Last year, Chicago witnessed more than 500 murders, more than both New York City and Los Angeles. While that number is declining—this year so far, the city’s murder rate is down 22 percent—much of the ongoing violence is related to gang activity, with some 630 different factions frequently battling it out across the city.
To combat gang killings, the Chicago Police Department is going door to door letting gang members know the likelihood of their demise.
According to Governing magazine, the Chicago Police Department is using a social-media based “network analysis” that maps the relationships among the 14,000 most active gang members in the city. The results show how likely they are to kill or be killed as a result of gang violence. As the magazine put it:
The CPD has discovered something striking: Cities don’t so much have “hot spots” as “hot people."
The network analysis determined that people in the gang networks are three or four hundred times more likely to be a victim of murder than the average citizen, Deputy Chief Robert Tracy told Governing.
The police department worked with a local sociologist to develop the social mapping strategy, that documents and predicts behaviors similar to how platforms like Facebook and Twitter track our relationships and conversations. The network analysis is like a real-life version of Facebook’s Graph Search, the social search tool that analyzes likes, connections and conversations to produce user-specific search results:
[T]he department built a model to help it identify Chicago’s “hottest” residents—that is, the likeliest to be involved in violence. The model includes such variables as how many times a person had been shot, how many times a person had been contact-carded, whether he had any gun convictions and whether he was on probation or parole. By the spring, they had identified a top 20 list for each of the city’s 22 police districts.
The police department and an organization called Chicago Violence Reduction Strategy then teamed up to knock on doors with a one-two punch of a message. Police tell these identified "habitual offenders" and known gang members that they could face heavy federal—not state—charges for any future offenses, news that comes as a surprise to some. But the teams also warn their targets that they're at risk of murder themselves, and that their families and communities want them alive.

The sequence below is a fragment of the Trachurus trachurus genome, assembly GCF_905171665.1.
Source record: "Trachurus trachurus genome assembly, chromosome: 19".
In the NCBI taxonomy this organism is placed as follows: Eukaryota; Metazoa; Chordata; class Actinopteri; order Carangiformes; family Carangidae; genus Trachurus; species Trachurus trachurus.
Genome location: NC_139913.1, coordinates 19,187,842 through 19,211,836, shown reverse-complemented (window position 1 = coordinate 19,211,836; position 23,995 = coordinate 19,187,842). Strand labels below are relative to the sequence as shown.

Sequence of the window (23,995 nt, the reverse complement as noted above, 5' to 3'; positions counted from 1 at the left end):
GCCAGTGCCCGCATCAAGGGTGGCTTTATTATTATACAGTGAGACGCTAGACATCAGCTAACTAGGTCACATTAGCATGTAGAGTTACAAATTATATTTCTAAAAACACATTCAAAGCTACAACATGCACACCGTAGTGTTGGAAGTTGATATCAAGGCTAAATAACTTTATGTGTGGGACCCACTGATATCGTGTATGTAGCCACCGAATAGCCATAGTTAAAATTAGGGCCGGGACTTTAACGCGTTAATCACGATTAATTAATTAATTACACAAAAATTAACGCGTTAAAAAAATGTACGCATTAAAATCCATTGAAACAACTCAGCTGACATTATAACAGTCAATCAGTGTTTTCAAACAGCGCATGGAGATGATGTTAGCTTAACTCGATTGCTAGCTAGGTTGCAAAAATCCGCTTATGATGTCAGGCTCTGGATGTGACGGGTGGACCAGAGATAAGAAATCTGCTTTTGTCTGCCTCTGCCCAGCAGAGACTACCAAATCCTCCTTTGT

Sometimes it works. Sometimes it doesn't. But Chicago authorities believe their outreach may be helping reduce the murder rate.
Yet what social analysis giveth, social media can taketh away. Because while the CPD and dedicated organizations work social networks to lower the murder rate, top gang members are using Facebook and Twitter to taunt one another—and to brag about the resulting violence.
Fighting Crime Online
Last year, violence in the streets spilled over into a Twitter war. Two main Chicago gang factions, the Black Disciples (#BDK) and the Gangster Disciples (#GDK), emerged as trending topics on Twitter after an online dispute led to the shooting of 18-year-old JoJo, a Gangster Disciples member.
According to Wired, the teen’s murder led to a number of retaliation killings and outcry on social media, including YouTube and Facebook. There's even a term for gang members who cause trouble on social media. They're called “Facebook drillers,” a play on "drilling" someone—i.e., shooting them.
In the Bay Area, home to some of the top social networks, the San Francisco Police Department finds social media tools can be helpful in capturing and targeting criminals.
“We have used social media—Facebook and Twitter—to capture criminals by obtaining tips or snapshots of suspects and sending out the image to the media to identify suspects and make arrest,” said a spokesperson for the police department.
They're not the only law enforcement agency using social media to find offenders. According to a survey from the International Association of Chiefs of Police’s Center for Social Media, 92 percent of law enforcement agencies use some form of social media. The survey found that 90 percent use Facebook, 50 percent use Twitter and 27 percent use YouTube.
But the Chicago Police Department is going a step further by taking the social mapping concepts sites like Facebook use and apply them to crime fighting in its community. (An interagency group in Boston did something similar by mapping gang feuds and relationships in the early 1990s, well before social media came into currency.)
The good news, if you can call it that, is that escalating violence broadcast on social media provides more fodder for ongoing network analysis. It's far from clear that predicting gang members’ deaths will actually cause them to change their behavior, but it’s at least raising awareness among active members that their actions do translate into real and drastic consequences, perhaps much earlier than they think.
Photo courtesy U.S. Marshals Service, via Flickr